Foxes Have a Rich History


Family Members

Which is your favorite member of the Canidae family?

See results

What does history say about the fox?

In many cultures around the world, the fox represents cunningness, trickery, magic, and resourcefulness. Many stories depict the fox as the underdog, because of his small size, but because the fox choses to use his brain instead of his bronze, he usually comes out the winner! Here are some famous foxy characters from folklore and fairytales:

-In Japan there were believed to be magical beings called, kitsune. These creatures were foxlike and possessed many tails (the more tails the more powerful they were) sometimes up to nine! Kitsune were mostly characterized by being mischievous tricksters, but at other times, they were made to look like magical guardian angels to the deserving.

-In The Fox and the Crow from Aesop's Fables, a fox sees a crow with a delicious looking piece of cheese and flatters the crow so he opens his mouth and drops the cheese right to the tricky fox.

-In Fantastic Mr. Fox by Roald Dahl, a fox and his family live under a tree on a farm owned by not so good farmers. The farmers tire of Mr. Fox stealing food from them, so they devise a plan to trap the Fox family in their burrow. Using his keen intellect Mr. Fox figures a way out of his hole, without the farmers noticing, and proceeds to steal food from the neighbors and saves his family and the other underground animals.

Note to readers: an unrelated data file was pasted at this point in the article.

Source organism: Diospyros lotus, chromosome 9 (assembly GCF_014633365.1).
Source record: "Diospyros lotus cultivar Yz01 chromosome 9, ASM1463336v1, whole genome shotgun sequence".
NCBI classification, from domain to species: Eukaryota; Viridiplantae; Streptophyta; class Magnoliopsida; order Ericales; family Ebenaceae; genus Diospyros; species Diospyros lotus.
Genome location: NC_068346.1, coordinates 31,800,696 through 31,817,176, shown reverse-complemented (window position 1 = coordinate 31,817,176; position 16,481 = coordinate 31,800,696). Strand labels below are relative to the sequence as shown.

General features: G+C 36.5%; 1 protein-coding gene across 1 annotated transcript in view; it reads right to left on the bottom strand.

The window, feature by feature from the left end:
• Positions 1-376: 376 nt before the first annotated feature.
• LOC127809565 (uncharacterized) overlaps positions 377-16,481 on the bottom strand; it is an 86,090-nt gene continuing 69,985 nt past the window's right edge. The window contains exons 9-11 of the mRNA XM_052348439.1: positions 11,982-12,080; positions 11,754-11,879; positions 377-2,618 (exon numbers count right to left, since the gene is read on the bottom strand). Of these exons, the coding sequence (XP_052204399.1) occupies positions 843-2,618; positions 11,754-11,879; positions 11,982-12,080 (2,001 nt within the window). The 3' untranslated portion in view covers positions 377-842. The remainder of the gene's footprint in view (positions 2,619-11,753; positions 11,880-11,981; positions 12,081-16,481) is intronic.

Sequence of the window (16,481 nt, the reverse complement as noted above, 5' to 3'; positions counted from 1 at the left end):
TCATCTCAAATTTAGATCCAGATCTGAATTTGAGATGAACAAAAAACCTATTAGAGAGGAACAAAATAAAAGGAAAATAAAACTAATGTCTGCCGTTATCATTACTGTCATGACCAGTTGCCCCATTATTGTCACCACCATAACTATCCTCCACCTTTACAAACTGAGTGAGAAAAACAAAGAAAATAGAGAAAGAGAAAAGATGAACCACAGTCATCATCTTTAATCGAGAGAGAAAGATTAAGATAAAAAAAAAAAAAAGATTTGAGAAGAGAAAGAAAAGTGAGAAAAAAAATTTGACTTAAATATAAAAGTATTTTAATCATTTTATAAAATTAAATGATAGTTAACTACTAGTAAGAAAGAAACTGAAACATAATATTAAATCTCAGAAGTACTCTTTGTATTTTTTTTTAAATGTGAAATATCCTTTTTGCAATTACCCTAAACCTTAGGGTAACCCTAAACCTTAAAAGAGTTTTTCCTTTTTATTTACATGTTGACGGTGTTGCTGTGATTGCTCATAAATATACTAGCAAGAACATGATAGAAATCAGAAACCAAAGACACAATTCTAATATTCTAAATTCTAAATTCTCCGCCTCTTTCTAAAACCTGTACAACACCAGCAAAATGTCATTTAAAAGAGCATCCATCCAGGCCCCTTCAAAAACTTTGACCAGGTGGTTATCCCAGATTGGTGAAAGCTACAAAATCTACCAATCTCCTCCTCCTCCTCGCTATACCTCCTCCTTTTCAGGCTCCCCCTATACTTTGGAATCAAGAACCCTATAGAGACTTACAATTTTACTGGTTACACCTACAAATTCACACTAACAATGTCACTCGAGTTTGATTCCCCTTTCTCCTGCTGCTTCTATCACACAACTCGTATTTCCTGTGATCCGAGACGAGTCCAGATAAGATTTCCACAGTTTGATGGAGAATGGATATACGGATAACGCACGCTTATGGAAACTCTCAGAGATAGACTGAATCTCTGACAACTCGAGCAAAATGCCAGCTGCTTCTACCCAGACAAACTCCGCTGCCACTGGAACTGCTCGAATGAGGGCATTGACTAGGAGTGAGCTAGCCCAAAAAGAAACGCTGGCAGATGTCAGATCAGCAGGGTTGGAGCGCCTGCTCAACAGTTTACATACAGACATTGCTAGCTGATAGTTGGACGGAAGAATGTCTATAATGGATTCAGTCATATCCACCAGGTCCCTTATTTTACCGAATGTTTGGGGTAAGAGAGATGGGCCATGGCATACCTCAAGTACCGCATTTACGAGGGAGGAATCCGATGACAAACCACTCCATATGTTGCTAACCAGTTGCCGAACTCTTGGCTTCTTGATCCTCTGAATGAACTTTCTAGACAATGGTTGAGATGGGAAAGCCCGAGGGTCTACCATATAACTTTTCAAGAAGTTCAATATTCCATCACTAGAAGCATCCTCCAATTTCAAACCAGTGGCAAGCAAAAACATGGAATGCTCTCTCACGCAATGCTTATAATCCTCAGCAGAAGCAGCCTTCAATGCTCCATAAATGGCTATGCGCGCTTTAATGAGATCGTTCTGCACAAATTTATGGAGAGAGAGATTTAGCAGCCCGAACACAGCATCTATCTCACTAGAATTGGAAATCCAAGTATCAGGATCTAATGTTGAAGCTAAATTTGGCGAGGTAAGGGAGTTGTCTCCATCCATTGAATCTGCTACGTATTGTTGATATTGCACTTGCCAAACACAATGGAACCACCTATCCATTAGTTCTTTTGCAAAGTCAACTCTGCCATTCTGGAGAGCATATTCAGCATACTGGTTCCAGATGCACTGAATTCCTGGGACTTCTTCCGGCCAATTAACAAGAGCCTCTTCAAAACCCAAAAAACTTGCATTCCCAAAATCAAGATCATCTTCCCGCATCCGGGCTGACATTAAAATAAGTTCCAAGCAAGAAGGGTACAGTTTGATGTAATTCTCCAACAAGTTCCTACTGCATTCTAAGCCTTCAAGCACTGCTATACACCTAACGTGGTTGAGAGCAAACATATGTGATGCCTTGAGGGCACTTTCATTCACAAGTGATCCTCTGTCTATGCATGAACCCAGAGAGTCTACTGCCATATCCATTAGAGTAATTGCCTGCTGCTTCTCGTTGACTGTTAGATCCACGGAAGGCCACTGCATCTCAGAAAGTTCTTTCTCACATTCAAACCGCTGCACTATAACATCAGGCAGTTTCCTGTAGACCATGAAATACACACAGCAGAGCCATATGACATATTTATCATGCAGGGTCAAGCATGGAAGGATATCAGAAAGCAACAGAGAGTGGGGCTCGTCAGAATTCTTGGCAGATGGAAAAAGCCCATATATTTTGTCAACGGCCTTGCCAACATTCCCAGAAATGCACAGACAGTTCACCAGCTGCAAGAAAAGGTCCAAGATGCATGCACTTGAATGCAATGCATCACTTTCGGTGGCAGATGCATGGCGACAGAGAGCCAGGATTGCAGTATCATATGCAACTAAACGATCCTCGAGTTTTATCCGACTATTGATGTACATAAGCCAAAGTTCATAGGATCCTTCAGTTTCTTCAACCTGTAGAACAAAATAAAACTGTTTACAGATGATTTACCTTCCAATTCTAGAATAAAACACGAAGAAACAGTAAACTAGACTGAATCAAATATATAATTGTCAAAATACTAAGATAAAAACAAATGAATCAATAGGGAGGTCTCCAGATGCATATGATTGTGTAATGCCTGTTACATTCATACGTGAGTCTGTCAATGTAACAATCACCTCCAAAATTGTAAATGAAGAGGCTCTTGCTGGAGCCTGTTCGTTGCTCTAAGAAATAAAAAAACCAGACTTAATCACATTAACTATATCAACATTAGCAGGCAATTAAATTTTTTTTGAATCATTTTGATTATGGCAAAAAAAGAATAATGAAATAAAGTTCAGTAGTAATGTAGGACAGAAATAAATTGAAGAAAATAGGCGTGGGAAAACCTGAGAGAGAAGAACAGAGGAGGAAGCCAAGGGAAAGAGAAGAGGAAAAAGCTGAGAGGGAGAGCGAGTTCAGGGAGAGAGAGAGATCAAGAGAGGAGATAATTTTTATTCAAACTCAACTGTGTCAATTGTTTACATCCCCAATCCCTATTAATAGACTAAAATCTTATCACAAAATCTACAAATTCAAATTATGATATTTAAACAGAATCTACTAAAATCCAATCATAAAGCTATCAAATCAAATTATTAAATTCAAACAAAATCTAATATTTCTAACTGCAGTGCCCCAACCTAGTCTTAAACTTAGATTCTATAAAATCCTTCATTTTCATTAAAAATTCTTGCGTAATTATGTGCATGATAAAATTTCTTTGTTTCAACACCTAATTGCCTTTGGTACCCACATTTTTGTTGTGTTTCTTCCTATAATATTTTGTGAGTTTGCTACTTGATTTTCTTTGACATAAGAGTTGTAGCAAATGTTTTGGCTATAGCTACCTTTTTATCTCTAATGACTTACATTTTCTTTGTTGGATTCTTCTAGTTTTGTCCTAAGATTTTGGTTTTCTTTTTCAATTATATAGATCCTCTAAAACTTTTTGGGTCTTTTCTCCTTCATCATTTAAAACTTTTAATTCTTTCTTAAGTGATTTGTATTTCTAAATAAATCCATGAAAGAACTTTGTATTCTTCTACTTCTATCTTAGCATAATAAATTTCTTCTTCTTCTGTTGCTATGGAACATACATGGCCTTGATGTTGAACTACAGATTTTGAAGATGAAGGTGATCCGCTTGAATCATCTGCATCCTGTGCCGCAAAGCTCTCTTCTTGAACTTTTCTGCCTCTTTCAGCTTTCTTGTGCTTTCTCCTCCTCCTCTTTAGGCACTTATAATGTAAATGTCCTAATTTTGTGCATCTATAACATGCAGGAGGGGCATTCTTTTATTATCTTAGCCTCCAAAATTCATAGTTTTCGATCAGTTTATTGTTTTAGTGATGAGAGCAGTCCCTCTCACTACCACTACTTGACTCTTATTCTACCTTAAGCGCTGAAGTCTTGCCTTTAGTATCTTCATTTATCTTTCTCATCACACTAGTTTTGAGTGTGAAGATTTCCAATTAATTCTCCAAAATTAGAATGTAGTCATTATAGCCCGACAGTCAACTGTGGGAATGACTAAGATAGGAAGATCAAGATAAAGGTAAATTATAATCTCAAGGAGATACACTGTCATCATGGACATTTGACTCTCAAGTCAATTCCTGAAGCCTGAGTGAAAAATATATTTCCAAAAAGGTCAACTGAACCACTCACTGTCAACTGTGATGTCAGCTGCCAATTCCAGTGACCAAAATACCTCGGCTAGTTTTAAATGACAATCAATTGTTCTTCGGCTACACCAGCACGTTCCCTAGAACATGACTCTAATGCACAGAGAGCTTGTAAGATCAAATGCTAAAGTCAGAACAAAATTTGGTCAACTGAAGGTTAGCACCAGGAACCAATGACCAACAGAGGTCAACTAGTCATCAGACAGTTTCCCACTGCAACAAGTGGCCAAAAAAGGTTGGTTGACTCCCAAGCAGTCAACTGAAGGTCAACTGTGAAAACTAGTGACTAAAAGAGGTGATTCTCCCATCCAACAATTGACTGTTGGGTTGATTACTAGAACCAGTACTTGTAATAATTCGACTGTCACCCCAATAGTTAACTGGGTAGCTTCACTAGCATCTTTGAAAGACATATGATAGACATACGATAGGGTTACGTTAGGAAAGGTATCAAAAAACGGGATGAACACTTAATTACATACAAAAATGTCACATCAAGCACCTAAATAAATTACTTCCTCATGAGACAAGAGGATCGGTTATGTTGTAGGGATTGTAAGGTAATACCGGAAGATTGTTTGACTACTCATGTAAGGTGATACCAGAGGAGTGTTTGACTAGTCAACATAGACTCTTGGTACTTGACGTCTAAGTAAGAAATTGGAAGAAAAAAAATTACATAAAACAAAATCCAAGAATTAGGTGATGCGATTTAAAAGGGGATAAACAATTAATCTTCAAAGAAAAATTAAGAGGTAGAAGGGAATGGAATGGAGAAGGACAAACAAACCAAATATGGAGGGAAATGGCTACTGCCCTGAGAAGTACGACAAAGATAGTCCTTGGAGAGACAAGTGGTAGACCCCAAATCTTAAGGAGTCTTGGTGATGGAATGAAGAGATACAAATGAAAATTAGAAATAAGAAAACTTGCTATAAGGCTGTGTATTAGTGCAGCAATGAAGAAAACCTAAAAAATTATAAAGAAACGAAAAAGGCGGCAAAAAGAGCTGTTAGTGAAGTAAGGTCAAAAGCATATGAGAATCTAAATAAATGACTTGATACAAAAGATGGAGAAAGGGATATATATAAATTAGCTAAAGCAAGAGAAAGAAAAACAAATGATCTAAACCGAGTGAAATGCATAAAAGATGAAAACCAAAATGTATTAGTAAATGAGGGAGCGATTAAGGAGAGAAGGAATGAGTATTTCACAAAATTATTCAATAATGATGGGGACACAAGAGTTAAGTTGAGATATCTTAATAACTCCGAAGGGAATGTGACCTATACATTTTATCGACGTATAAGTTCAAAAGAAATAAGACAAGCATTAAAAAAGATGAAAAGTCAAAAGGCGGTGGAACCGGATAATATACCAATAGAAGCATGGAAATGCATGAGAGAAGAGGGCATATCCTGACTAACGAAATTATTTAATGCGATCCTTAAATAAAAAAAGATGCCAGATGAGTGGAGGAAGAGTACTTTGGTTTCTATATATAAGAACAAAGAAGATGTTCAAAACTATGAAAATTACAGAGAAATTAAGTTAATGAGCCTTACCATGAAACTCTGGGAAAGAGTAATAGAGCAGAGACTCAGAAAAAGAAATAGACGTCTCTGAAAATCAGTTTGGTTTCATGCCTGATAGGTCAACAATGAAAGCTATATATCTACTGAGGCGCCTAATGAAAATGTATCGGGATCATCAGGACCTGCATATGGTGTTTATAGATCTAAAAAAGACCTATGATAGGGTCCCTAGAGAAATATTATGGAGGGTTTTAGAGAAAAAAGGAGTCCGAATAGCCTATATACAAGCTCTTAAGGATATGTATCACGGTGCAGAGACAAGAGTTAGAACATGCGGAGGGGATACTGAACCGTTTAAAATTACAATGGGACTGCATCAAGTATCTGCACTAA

-In the Fox and the Hound by Daniel P. Mannix, a young fox and hound become fast friends and their friendship is tested over the years by the different expectations set before them. In the book everyone dies and it is horribly sad, but in the Disney cartoon the fox and the hound's friendship proves true and they end up loving each other from afar in order to keep each other safe.

-In the Bible, foxes are described as more of a nuisance: "Catch the foxes for us, the little foxes that spoil the vineyards, for our vineyards are in blossom" Song of Solomon 2:15 (ESV)

-In ancient China it was believed foxes could take human form

-In Peru there is a fox god

Different Sounds of the Fox

What does the fox sound like?

The sounds of the fox are eerie and majestic. As you listen to the video you will notice there is some similarity to the fox and the dog's sounds, but with the fox you can almost hear the wisdom in his voice and the secrets he'll never tell. There really is a mystery to the sound, just as the song suggests. Here is a wonderful YouTube video with the sounds of the fox!


What does the fox say?